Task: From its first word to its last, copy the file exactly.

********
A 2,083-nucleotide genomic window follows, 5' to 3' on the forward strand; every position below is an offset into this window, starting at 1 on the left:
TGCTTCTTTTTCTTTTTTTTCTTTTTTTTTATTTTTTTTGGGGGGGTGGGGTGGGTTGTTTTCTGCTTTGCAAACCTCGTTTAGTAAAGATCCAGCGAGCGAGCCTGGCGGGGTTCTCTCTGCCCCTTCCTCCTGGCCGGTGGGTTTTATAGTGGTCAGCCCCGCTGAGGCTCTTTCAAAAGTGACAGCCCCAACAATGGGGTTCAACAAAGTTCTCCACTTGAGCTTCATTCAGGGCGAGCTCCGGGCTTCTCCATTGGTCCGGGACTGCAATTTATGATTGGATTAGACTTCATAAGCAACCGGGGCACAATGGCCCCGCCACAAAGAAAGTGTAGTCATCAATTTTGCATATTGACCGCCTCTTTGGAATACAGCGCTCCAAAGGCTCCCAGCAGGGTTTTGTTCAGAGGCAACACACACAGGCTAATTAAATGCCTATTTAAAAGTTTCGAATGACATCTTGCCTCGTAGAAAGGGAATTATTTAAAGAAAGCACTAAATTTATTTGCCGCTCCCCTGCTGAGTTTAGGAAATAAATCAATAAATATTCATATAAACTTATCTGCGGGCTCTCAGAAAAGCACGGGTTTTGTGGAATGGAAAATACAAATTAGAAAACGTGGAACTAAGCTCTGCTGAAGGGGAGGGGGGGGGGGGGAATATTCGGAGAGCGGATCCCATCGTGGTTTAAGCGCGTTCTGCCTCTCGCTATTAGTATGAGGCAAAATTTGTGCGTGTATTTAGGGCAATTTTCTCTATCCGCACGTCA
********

A 2,083-nucleotide genomic window follows, 5' to 3' on the forward strand; every position below is an offset into this window, starting at 1 on the left:
TGCTTCTTTTTCTTTTTTTTCTTTTTTTTTATTTTTTTTGGGGGGGTGGGGTGGGTTGTTTTCTGCTTTGCAAACCTCGTTTAGTAAAGATCCAGCGAGCGAGCCTGGCGGGGTTCTCTCTGCCCCTTCCTCCTGGCCGGTGGGTTTTATAGTGGTCAGCCCCGCTGAGGCTCTTTCAAAAGTGACAGCCCCAACAATGGGGTTCAACAAAGTTCTCCACTTGAGCTTCATTCAGGGCGAGCTCCGGGCTTCTCCATTGGTCCGGGACTGCAATTTATGATTGGATTAGACTTCATAAGCAACCGGGGCACAATGGCCCCGCCACAAAGAAAGTGTAGTCATCAATTTTGCATATTGACCGCCTCTTTGGAATACAGCGCTCCAAAGGCTCCCAGCAGGGTTTTGTTCAGAGGCAACACACACAGGCTAATTAAATGCCTATTTAAAAGTTTCGAATGACATCTTGCCTCGTAGAAAGGGAATTATTTAAAGAAAGCACTAAATTTATTTGCCGCTCCCCTGCTGAGTTTAGGAAATAAATCAATAAATATTCATATAAACTTATCTGCGGGCTCTCAGAAAAGCACGGGTTTTGTGGAATGGAAAATACAAATTAGAAAACGTGGAACTAAGCTCTGCTGAAGGGGAGGGGGGGGGGGGGAATATTCGGAGAGCGGATCCCATCGTGGTTTAAGCGCGTTCTGCCTCTCGCTATTAGTATGAGGCAAAATTTGTGCGTGTATTTAGGGCAATTTTCTCTATCCGCACGTCA